Less than 24 hours ago, a man by the name of Ledell Lee was executed on the basis of murdering Debra Reese in Little Rock, Arkansas. This crime took place over 20 years ago and has been debated about whether or not Lee received a “fair trial”. Throughout Lee’s incarceration, he continued to plea not guilty and asked for DNA evidence to be investigated — since he was not given proper DNA investigation 24 years ago. However, I am not here to argue if Lee was innocent or guilty of the murder of Debra Reese. Based on the police report and investigation, I would say most likely. I am here to argue that having the Supreme Court vote 5-4 to stop the execution and having any ounce of uncertainty on this case, is reason enough not to execute Ledell Lee.
Justice Breyer said after the Supreme Court’s decision,
In my view, that factor, when considered as a determining factor separating those who live from those who die, is close to random, Justice Breyer wrote. I have previously noted the arbitrariness with which executions are carried out in this country. The cases now before us reinforce that point. (www.nytimes.com).
In this case, Justice Breyer was referring to the randomness of those selected to be executed in Arkansas’s recent rush to use its soon-to-be expired lethal drugs; in addition to the randomness of those who are given capital punishment in general. Unfortunately, this is not the first of many executions that have and will continue to take place in the coming weeks. Again, let me emphasize, I am not arguing these inmates innocence, but rather that at times it is near impossible to secure certainty with someone’s guilt.
Lee’s lawyer argued , “Arkansas’s decision to rush through the execution of Mr. Lee just because its supply of lethal drugs are expiring at the end of the month denied him the opportunity to conduct DNA testing that could have proven his innocence”, Nina Morrison said. “While reasonable people can disagree on whether death is an appropriate form of punishment, no one should be executed when there is a possibility that person is innocent.” (www.nytimes.com)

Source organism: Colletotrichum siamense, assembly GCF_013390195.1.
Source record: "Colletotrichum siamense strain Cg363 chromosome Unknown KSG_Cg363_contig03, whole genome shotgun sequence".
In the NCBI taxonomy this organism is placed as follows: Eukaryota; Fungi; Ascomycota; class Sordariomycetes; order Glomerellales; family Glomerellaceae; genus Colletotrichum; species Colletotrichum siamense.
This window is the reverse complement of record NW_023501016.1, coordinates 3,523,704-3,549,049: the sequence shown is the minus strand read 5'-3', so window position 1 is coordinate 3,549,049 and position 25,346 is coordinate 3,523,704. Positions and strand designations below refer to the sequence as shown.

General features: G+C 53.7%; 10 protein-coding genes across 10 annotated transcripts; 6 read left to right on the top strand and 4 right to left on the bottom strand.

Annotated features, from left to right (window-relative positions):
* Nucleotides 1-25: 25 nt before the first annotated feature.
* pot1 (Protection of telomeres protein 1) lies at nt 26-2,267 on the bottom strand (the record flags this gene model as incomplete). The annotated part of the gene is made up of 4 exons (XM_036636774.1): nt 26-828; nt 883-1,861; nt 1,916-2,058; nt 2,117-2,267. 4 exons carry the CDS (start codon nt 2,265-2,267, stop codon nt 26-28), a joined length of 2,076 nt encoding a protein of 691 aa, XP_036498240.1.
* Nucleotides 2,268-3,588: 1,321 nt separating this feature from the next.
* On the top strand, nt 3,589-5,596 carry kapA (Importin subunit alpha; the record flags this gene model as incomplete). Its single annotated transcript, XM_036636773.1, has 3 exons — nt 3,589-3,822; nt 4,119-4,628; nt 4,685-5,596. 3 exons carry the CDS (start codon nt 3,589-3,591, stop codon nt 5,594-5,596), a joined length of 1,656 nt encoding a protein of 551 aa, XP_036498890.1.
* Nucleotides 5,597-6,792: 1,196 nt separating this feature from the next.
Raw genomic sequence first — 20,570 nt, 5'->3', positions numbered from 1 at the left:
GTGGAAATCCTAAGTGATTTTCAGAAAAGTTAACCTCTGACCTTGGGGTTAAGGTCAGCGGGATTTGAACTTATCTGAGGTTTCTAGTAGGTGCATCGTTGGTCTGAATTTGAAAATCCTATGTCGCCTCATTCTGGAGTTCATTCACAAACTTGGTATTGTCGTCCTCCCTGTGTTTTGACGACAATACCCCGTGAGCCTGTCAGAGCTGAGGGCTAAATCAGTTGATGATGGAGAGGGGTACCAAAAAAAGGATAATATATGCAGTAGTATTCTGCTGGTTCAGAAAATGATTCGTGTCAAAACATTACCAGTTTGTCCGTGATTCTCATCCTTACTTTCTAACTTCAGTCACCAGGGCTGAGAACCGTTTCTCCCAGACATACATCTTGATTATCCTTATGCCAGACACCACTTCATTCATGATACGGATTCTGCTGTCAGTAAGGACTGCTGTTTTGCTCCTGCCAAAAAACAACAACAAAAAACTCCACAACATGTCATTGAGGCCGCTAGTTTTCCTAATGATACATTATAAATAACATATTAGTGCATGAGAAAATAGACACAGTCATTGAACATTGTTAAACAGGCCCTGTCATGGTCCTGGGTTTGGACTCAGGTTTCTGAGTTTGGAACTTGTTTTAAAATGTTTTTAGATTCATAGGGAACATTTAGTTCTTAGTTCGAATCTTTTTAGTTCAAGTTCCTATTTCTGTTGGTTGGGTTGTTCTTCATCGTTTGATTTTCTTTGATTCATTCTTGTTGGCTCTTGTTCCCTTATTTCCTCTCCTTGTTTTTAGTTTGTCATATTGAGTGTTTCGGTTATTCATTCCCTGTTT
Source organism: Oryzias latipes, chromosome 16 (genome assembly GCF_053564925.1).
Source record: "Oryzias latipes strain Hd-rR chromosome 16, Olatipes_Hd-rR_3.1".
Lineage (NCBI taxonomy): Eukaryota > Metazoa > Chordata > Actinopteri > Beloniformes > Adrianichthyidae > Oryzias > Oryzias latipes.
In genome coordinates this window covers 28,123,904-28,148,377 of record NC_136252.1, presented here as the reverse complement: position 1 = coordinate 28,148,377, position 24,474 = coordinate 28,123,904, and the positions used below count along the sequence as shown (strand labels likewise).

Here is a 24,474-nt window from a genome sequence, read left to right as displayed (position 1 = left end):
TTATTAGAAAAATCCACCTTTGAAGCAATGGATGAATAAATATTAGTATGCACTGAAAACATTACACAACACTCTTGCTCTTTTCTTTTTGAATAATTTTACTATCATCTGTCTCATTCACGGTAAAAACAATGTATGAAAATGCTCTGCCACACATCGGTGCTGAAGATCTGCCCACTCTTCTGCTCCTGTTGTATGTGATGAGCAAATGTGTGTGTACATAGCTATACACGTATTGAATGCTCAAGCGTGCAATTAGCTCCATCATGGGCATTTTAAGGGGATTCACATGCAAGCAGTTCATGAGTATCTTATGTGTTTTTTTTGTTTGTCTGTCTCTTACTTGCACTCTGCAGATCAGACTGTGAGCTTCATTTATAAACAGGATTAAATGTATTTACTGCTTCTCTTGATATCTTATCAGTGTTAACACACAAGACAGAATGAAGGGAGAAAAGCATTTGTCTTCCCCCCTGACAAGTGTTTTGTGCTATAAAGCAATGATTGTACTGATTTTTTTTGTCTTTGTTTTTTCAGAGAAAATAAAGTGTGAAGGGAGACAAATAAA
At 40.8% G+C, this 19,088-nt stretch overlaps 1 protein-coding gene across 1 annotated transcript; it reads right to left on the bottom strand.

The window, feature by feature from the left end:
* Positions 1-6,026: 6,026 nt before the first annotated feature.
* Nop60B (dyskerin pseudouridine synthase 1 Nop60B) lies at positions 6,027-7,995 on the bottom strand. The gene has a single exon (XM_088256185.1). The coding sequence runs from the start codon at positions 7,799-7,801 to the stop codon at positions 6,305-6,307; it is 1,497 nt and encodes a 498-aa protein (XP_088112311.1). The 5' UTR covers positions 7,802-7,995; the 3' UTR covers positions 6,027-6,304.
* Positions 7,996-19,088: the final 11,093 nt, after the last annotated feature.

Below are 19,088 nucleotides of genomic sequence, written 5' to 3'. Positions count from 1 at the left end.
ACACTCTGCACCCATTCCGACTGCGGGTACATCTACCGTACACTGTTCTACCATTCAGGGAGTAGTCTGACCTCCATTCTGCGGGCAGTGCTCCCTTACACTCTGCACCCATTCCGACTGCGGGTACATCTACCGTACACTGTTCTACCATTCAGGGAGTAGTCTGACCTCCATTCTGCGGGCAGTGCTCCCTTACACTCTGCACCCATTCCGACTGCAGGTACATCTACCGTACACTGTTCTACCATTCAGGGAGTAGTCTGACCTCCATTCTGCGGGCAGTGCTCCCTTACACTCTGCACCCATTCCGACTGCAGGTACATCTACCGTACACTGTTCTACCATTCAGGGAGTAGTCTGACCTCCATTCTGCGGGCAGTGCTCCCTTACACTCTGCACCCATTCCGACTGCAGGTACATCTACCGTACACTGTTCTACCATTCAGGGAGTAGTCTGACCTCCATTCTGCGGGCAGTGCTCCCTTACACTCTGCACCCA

And I cannot help to agree with Nina. Without conclusive evidence, capital punishment should not even be an option. Another fact that has been left out of this case is that the drug company responsible for making these soon-to-be expired drugs was never told what the States intent was when buying from the company. The company has even demanded that the State of Arkansas return its drugs for improper use (www.bbc.com). In some states, the use of vecuronium bromide has caused botched executions where prisoners were not fully unconscious and exposed to significant pain (www.nytimes.com).
According to National Public Radio, countries — who dismantled the death penalty years ago — are watching and visiting Arkansas as it continues to execute inmates. Countries like England and Ireland view the death penalty as an unjust and permanent punishment that cannot be undone. This is a common view, as a strong majority of Europe holds similar beliefs.
Want to learn more about the Ledell Lee case? Here are a few links I found that helped me learn more about the Lee case.
Want to learn more about the Death Penalty? Check out my article about capital punishment at